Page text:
The Punjab National Bank scam relates to fraudulent letter of undertaking worth Rs 10,000 crore issued by the bank.
Who is Nirav Modi?
Nirav Modi is a luxury diamond jeweller and designer who was ranked 57 in the Forbes list of billionaires in 2017. He is also the founder of the Nirav Modi chain of diamond jewellery retail stores.Modi is the Chairman of Firestar International, the parent of the Nirav Modi chain, which has stores in key markets across the globe. He has 16 stores in diverse locations such as Delhi, Mumbai, New York, Hong Kong, London and Macau.He is currently in the United Kingdom and is seeking political asylum in Britain.
How the 10,000-crore scam happened?
Bankers used fake Letters of Undertakings (LoUs) at PNB’s Brady House branch in Fort, Mumbai. The LoUs were opened in favour of branches of Indian banks for import of pearls for a period of one year, for which Reserve Bank of India guidelines lay out a total time period of 90 days from the date of shipment. This guideline was ignored by overseas branches of Indian banks. They failed to share any document/information with PNB, which were made available to them by the firms at the time of availing credit from them. Nirav Modi got his first fraudulent guarantee from PNB on March 10, 2011 and managed to get 1,212 more such guarantees over the next 74 months. The Enforcement Directorate (ED) recovered bank token devices of the foreign dummy companies used by the fugitive diamond trader to transfer the fraudulent funds. The probe agency found that Nehal Modi, brother of Nirav Modi had destroyed the devices and had even secured a server located in the United Arab Emirates (UAE) soon after the scam broke out. These dummy firms had been receiving the fraudulent PNB LoUs and were based out in British Virgin Island and other tax havens. The enforcement agency has so far seized movable and immovable properties to the tune of Rs 2362 crore in the PNB fraud case.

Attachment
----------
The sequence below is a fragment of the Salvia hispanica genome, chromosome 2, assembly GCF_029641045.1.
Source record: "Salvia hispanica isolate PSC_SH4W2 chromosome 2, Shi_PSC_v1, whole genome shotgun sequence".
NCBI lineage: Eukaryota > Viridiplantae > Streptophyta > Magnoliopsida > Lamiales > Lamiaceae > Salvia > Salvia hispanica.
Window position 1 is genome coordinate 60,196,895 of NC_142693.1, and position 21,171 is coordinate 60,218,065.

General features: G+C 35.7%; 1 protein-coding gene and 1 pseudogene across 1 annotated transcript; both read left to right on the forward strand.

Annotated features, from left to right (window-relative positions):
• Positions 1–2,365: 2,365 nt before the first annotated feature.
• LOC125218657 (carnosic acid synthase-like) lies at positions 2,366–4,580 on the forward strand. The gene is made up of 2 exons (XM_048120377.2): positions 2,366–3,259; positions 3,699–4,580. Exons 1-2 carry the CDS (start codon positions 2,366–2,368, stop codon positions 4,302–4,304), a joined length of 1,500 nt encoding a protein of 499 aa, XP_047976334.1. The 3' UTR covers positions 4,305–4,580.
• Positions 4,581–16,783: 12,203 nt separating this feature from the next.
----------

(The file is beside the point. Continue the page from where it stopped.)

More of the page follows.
How was the Punjab National Bank management oblivious to this?
PNB employees misused the SWIFT network to transmit messages to Allahabad Bank and Axis Bank on fund requirement. While all this was done using SWIFT passwords, the transactions were never recorded in the bank’s core system — thereby keeping the PNB management in the dark for years.
How did the scam unfold?
On 29 January 2018, PNB lodged a FIR with the CBI stating that fraudulent LoUs worth Rs 2.8 billion (Rs 280.7 crore) were first issued on 16 January. In the complaint, PNB had named three diamond firms, Diamonds R Us, Solar Exports and Stellar Diamonds.As of 18 May 2018, the scam has ballooned to over Rs 14,000 crore.